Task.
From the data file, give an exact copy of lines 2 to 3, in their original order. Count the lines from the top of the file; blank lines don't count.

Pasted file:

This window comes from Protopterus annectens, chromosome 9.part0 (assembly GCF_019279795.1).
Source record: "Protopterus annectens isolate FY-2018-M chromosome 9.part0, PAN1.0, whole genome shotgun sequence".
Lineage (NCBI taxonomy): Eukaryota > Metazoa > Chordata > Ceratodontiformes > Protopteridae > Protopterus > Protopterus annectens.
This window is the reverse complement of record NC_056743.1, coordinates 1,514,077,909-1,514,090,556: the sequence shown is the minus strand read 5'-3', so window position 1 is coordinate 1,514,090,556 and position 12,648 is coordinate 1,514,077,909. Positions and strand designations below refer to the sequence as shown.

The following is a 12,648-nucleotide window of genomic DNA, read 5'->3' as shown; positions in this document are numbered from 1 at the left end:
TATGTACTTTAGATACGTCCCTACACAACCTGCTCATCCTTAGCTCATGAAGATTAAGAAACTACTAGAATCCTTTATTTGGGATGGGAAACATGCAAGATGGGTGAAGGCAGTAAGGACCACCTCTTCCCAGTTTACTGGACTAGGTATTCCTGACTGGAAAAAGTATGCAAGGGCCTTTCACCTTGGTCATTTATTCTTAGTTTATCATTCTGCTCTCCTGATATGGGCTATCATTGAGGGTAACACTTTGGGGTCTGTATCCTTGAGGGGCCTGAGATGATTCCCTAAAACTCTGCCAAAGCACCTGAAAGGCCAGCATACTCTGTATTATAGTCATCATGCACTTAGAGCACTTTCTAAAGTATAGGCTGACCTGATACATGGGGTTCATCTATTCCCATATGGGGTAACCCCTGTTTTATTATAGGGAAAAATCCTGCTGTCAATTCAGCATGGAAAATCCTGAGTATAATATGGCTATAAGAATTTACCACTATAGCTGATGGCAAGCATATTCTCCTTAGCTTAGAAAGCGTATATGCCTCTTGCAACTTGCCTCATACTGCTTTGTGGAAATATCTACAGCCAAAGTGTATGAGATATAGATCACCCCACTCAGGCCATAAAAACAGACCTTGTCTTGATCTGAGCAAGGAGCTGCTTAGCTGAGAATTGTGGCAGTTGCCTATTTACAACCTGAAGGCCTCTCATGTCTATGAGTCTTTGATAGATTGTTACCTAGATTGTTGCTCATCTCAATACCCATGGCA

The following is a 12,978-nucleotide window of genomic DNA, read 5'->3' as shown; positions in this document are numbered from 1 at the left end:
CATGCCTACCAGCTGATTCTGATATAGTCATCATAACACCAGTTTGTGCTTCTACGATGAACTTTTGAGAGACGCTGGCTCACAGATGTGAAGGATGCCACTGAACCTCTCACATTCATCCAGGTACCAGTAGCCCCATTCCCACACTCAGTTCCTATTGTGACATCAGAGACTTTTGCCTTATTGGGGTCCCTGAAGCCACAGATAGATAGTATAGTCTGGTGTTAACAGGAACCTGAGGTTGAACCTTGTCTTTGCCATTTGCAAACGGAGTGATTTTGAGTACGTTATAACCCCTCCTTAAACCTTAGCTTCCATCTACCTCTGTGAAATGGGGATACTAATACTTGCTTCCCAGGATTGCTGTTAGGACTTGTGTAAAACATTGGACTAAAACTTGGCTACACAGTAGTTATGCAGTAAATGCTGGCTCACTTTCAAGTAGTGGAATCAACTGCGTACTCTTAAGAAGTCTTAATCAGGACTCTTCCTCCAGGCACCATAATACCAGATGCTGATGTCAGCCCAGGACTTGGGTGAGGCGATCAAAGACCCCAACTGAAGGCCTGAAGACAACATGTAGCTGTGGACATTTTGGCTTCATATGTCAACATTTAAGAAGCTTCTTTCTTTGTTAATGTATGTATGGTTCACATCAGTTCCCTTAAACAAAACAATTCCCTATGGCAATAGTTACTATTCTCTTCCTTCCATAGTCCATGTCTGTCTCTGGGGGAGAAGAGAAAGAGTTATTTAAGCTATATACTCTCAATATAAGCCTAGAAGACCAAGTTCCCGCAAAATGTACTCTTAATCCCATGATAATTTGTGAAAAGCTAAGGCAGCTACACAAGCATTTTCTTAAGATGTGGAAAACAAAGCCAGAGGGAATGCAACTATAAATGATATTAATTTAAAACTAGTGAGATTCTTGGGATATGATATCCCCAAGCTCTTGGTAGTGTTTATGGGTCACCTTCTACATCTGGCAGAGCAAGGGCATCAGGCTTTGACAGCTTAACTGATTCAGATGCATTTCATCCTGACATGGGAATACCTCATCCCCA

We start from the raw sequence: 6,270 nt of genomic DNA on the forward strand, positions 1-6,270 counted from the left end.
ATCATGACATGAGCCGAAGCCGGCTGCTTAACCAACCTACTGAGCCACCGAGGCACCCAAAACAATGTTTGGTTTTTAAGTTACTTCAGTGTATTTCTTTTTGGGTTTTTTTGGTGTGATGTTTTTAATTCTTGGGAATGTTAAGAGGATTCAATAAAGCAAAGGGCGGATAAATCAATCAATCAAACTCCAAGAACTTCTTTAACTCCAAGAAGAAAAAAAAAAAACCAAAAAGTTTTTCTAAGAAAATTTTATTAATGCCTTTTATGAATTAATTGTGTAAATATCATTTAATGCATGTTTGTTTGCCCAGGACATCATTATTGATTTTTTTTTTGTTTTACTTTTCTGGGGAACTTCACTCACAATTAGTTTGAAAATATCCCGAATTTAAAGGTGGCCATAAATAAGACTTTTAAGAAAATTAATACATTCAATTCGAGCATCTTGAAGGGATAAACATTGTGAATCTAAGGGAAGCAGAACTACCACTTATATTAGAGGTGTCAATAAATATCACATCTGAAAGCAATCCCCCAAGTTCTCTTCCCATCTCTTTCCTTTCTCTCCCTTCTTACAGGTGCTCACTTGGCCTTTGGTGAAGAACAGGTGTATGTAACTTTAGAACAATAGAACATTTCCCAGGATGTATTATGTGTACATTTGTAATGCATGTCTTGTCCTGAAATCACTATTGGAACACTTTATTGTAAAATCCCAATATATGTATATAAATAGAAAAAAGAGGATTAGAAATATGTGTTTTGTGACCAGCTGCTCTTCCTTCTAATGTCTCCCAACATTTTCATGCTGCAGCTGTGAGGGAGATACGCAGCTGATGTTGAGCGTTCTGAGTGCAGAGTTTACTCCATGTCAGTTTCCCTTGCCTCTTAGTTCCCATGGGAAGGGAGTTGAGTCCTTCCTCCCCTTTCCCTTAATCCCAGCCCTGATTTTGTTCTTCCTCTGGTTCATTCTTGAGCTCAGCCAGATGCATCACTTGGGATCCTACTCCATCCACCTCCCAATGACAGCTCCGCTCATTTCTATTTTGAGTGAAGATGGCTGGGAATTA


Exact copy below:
Source record: "Protopterus annectens isolate FY-2018-M chromosome 9.part0, PAN1.0, whole genome shotgun sequence".
Lineage (NCBI taxonomy): Eukaryota > Metazoa > Chordata > Ceratodontiformes > Protopteridae > Protopterus > Protopterus annectens.